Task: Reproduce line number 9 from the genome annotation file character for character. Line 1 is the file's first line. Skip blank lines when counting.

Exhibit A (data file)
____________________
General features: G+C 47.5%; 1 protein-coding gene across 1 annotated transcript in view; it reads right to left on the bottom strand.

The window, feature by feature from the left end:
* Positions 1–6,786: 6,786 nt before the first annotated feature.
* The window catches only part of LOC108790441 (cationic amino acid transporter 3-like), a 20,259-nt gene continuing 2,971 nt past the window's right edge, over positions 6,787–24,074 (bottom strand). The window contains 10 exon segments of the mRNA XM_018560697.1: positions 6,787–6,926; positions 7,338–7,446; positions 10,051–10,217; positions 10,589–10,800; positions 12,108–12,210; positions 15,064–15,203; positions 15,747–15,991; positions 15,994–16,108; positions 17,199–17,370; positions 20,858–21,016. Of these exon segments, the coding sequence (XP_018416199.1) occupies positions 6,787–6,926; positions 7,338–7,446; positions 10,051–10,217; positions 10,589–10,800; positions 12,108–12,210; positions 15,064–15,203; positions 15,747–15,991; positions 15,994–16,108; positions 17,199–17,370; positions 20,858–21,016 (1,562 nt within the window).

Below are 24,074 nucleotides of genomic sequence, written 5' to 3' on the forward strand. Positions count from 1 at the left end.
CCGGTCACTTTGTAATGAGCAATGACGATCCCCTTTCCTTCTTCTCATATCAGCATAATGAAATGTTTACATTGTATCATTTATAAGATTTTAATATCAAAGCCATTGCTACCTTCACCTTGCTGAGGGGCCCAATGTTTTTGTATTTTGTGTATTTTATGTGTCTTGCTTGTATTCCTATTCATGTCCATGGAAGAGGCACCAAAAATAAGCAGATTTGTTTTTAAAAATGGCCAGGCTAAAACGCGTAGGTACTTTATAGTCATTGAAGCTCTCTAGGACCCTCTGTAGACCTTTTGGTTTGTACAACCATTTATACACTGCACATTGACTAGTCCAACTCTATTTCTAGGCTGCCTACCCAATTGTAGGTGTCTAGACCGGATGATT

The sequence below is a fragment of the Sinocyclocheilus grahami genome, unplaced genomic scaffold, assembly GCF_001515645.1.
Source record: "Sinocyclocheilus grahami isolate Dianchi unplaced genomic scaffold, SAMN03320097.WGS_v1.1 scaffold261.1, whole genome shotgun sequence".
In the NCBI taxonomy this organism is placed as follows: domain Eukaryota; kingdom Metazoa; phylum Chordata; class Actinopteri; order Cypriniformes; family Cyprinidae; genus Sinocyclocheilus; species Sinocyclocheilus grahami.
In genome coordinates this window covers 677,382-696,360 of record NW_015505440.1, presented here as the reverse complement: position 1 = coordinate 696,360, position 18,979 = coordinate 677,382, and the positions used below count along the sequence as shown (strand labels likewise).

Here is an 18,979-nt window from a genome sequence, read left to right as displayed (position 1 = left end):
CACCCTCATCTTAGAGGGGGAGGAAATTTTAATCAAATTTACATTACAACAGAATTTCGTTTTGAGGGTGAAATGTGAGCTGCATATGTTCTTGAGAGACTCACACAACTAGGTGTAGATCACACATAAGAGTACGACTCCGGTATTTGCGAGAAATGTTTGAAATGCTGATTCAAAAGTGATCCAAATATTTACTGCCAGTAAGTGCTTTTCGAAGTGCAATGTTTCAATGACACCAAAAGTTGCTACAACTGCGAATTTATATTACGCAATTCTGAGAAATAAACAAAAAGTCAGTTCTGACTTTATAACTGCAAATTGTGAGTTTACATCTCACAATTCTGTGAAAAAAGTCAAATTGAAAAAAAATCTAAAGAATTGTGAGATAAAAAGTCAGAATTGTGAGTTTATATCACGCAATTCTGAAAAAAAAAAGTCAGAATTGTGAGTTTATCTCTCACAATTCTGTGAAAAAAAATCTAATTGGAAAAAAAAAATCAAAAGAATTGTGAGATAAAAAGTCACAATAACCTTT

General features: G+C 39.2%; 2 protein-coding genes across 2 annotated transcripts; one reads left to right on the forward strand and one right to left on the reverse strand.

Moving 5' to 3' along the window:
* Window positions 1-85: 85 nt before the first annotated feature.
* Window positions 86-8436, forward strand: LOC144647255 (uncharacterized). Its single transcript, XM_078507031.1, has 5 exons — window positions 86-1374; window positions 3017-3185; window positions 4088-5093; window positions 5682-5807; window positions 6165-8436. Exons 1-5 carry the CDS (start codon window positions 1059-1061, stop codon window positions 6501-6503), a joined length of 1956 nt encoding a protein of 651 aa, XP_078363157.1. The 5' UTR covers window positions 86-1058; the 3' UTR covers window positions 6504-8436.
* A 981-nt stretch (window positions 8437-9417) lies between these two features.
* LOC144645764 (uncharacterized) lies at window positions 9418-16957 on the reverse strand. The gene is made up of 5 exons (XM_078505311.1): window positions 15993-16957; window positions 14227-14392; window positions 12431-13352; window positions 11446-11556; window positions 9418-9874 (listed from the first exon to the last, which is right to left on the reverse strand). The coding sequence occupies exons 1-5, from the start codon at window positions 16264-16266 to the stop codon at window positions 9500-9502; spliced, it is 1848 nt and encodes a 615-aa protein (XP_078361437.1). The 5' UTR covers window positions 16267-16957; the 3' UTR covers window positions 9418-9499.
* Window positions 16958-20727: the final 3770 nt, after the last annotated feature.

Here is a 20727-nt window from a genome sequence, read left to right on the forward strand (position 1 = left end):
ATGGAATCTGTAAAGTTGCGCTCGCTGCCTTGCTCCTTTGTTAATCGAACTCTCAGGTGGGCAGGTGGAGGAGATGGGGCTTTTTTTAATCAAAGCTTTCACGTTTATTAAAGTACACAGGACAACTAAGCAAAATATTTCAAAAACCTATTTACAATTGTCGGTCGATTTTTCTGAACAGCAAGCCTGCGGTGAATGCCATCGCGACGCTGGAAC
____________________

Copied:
In the NCBI taxonomy this organism is placed as follows: domain Eukaryota; kingdom Metazoa; phylum Chordata; class Actinopteri; order Cypriniformes; family Cyprinidae; genus Sinocyclocheilus; species Sinocyclocheilus grahami.